The Italian Prime Minister, Matteo Renzi, has announced that he will resign after suffering a heavy defeat in the referendum over reform of the constitution. Renzi gambled his political future by attempting to reform the country’s notoriously slow and costly government. Currently, Italy has a bicameral system, and its two chambers have virtually the same powers as each other which often lead to political gridlock. Effectively, Renzi wanted to strengthen the power of the Prime Minister and weaken the Senate but for many this reawakened concerns about concentration of power that still haunt Italy long into in its post-war era. By threatening to resign if the vote went against him, he also managed to turn the referendum into a protest vote against his style of reforming leadership.

With the ballots counted, the No vote won with 59% of the votes against 41% voting in favour of reform. The result immediately sent the Euro to a 20-month low, but it soon recovered to the previous day’s closing price, while the Euro Stoxx 50 (European Equity Index) quickly gained 1.5% as of 8.45am.

EUR / USD Exchange Rate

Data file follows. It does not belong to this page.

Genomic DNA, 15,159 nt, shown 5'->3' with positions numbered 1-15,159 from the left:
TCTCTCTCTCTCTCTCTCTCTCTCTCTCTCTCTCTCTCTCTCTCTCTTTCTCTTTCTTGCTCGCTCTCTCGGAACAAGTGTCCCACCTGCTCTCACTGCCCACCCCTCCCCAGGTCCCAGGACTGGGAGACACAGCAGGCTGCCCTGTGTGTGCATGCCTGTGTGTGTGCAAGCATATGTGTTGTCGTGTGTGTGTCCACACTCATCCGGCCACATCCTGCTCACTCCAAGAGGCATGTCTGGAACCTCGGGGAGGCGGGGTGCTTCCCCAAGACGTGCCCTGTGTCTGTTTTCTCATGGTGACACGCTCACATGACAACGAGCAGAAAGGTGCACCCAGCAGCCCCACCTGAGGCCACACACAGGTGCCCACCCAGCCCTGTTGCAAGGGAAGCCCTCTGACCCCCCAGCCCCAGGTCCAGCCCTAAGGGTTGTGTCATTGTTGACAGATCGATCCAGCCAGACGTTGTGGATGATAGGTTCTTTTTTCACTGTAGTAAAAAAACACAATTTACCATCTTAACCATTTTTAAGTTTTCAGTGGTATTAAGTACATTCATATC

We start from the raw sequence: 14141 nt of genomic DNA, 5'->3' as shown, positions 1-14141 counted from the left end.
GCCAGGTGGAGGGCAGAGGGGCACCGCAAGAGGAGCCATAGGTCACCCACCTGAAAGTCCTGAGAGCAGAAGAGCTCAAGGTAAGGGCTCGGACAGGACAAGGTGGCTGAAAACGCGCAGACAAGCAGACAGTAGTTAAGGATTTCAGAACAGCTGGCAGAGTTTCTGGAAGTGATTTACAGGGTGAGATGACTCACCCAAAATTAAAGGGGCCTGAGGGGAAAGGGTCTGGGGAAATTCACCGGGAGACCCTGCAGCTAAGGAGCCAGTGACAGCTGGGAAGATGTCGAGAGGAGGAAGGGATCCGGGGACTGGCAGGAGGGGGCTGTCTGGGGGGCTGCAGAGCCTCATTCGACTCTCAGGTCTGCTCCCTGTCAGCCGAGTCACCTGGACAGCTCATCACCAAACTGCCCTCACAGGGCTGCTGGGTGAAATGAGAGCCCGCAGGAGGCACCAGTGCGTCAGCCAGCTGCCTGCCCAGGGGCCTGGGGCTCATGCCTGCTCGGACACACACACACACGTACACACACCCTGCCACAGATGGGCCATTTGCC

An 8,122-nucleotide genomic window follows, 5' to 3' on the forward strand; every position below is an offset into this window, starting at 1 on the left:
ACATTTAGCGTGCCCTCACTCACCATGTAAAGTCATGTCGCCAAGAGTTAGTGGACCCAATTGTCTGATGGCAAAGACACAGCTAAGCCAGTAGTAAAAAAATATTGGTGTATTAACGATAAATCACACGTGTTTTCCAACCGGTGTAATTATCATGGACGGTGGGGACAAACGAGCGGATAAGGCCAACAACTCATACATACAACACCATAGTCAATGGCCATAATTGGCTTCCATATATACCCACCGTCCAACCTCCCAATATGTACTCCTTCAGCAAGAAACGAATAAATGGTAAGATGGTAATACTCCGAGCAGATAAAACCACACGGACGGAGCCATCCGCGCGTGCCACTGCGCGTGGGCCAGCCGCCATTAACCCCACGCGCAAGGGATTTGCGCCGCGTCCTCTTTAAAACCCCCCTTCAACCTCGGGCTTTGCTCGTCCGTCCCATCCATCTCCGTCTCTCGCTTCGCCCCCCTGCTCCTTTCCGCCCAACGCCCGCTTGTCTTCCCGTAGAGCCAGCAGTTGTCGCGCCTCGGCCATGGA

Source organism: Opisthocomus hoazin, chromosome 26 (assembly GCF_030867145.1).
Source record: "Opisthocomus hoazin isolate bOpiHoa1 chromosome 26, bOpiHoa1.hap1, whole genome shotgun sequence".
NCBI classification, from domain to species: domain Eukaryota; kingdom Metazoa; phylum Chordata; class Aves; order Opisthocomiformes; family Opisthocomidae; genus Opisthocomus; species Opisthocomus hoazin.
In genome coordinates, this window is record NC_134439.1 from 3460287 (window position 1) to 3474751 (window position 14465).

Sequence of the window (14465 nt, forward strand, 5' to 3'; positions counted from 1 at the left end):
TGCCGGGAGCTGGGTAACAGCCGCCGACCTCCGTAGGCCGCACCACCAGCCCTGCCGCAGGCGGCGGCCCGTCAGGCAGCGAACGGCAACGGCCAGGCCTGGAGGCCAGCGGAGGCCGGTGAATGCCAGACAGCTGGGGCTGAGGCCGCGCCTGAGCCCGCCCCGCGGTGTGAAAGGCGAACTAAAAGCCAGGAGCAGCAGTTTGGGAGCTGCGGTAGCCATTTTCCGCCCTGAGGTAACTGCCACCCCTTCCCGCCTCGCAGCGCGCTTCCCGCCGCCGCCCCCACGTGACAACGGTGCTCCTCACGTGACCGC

Source: Bloomberg, 5 December 2016

What’s Next?

Italy’s President Sergio Mattarella is now seeking a new head of government. There was some speculation that a No vote would prompt a General Election and allow the Eurosceptic Five Star Movement (MS5) to gain power. However, it is more likely that an interim leader will be appointed until full elections occur in 2018. A survey by EMG released on Sunday showed MS5 winning a second-round ballot by 53% to 47% against Renzi’s Democratic Party and by 57% to 43% against the centre-right bloc. If MS5 does get into office it will do so on the back of a pledge to call another referendum – this time on leaving the Euro. This may cause upset to markets and will be exploited by many professional investors who are looking to invest in good companies in Europe with decent long-term prospects.

How are The True Potential Portfolios Impacted?

The threat of a potential banking crisis and political turmoil will be challenging for Italy. Exposure to European equities within the True Potential Portfolios is approximately 8% on average, whereas Europe (ex UK) makes up 14.5% of global equity markets. Using this as a reference point the True Potential Portfolios are underrepresented. However, this is not a deliberate act to reduce exposure ahead of the referendum and some of our manager’s favour Europe from a stock picking perspective, believing that there are some excellent companies with good long-term prospects that will successfully navigate the challenges Italy and Europe face.

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